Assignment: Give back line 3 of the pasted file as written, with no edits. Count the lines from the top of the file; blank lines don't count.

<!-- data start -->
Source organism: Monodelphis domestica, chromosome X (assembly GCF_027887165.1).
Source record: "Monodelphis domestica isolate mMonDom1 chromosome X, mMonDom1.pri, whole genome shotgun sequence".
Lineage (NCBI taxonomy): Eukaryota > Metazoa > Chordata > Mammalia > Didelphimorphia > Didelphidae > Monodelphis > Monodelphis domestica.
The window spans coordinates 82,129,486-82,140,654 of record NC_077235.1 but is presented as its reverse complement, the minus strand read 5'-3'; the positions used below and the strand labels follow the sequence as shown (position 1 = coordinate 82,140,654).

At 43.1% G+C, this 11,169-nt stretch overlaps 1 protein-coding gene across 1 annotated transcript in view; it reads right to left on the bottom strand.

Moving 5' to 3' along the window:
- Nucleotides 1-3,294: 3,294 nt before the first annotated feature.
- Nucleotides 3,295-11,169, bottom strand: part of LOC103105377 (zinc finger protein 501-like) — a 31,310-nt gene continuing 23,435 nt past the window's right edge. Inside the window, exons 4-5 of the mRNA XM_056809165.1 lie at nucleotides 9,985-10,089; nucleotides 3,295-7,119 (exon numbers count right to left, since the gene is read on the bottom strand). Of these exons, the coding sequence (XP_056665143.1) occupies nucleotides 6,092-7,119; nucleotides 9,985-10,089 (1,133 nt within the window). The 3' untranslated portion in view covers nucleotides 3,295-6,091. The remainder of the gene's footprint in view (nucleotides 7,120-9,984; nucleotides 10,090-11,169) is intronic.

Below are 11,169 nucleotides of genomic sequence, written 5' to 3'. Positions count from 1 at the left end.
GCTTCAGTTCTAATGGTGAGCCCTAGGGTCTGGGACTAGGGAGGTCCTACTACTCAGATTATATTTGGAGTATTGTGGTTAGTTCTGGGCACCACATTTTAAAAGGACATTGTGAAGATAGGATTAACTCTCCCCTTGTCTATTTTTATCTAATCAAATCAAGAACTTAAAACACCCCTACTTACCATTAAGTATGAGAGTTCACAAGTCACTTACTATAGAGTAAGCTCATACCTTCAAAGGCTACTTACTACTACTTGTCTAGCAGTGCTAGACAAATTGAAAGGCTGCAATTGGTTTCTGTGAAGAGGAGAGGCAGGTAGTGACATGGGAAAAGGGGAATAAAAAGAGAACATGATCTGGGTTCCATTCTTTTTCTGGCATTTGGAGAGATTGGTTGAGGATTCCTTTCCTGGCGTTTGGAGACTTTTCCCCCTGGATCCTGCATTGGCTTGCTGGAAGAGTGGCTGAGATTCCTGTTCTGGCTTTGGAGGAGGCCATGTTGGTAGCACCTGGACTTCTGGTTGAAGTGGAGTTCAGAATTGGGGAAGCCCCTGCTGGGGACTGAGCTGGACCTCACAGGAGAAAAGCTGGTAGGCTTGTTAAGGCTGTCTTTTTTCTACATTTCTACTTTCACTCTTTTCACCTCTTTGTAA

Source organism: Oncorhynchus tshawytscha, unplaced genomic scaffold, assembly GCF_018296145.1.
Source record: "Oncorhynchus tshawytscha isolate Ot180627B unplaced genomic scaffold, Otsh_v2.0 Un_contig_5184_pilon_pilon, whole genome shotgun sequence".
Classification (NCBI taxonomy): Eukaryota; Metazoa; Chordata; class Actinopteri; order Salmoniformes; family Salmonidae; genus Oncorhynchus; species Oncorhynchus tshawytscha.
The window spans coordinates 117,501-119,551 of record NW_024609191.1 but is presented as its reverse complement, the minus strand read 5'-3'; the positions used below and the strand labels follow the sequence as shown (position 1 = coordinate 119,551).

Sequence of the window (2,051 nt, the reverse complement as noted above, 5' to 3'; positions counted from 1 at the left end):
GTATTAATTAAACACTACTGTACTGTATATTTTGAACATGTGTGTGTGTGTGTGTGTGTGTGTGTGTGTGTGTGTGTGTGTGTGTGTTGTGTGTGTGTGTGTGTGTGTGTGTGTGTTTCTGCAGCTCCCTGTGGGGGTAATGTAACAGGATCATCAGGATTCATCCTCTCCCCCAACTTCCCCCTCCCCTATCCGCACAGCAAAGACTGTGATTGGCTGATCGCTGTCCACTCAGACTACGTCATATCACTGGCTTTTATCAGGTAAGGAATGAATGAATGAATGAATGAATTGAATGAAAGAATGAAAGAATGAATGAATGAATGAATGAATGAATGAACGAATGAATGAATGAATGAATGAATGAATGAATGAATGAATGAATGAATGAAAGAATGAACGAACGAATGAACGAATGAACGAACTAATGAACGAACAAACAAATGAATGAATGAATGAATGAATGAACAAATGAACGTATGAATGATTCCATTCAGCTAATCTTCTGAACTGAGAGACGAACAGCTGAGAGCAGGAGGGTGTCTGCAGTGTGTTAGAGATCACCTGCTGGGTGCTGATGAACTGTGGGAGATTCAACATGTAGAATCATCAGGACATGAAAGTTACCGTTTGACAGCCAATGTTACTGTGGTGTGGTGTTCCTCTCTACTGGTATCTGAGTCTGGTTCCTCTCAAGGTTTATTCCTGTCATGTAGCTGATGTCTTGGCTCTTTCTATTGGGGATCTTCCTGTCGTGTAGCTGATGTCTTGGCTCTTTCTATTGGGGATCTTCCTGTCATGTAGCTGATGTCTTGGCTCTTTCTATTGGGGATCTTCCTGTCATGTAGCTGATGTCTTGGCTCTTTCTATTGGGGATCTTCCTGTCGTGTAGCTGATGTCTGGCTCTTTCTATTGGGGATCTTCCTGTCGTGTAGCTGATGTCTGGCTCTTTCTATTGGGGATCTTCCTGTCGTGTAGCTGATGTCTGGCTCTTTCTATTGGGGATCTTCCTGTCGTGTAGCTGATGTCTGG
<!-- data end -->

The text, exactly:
Lineage (NCBI taxonomy): Eukaryota > Metazoa > Chordata > Mammalia > Didelphimorphia > Didelphidae > Monodelphis > Monodelphis domestica.